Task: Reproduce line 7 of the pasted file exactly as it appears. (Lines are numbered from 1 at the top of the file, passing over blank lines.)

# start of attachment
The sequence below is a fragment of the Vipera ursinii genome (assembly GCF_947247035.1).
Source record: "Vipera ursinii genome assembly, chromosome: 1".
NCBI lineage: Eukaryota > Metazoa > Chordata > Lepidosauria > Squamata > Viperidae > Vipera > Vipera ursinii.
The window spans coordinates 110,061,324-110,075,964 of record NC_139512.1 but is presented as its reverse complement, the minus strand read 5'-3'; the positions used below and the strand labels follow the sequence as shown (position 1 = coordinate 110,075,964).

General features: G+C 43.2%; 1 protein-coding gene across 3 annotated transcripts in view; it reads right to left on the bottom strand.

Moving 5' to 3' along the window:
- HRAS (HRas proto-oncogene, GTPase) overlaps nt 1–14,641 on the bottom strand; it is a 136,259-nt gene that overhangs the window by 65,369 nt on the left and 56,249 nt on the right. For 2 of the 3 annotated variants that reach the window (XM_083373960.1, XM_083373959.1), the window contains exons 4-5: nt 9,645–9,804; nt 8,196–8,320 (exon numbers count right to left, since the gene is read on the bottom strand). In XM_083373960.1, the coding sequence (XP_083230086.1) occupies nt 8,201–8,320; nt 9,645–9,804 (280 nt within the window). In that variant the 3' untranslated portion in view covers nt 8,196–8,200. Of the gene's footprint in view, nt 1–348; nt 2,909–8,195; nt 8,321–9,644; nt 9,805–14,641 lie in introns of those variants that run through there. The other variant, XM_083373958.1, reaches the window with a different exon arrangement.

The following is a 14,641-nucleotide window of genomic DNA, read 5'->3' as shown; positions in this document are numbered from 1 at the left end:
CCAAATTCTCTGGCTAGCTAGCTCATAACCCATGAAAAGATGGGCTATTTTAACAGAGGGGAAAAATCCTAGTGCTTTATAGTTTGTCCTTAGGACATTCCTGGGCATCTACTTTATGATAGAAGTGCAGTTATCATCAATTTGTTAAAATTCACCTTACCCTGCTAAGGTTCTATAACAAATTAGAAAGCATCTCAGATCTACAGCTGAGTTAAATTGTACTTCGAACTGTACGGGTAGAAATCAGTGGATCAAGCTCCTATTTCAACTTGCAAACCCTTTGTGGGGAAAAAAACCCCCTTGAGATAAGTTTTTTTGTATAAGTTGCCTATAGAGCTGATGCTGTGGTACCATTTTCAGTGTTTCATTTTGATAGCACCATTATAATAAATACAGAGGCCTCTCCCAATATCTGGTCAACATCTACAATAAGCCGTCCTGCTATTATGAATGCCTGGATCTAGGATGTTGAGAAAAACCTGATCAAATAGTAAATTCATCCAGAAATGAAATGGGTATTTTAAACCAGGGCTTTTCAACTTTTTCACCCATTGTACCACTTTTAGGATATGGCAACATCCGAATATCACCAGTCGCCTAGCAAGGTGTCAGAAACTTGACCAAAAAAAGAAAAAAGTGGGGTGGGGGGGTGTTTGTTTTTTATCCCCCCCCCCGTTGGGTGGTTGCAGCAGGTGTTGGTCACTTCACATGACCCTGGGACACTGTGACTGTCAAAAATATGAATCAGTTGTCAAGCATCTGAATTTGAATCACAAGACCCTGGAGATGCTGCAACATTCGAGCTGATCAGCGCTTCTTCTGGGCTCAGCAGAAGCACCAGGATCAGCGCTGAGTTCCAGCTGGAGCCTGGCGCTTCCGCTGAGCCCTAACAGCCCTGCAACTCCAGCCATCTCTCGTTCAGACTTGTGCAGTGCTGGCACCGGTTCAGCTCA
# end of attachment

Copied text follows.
- HRAS (HRas proto-oncogene, GTPase) overlaps nt 1–14,641 on the bottom strand; it is a 136,259-nt gene that overhangs the window by 65,369 nt on the left and 56,249 nt on the right. For 2 of the 3 annotated variants that reach the window (XM_083373960.1, XM_083373959.1), the window contains exons 4-5: nt 9,645–9,804; nt 8,196–8,320 (exon numbers count right to left, since the gene is read on the bottom strand). In XM_083373960.1, the coding sequence (XP_083230086.1) occupies nt 8,201–8,320; nt 9,645–9,804 (280 nt within the window). In that variant the 3' untranslated portion in view covers nt 8,196–8,200. Of the gene's footprint in view, nt 1–348; nt 2,909–8,195; nt 8,321–9,644; nt 9,805–14,641 lie in introns of those variants that run through there. The other variant, XM_083373958.1, reaches the window with a different exon arrangement.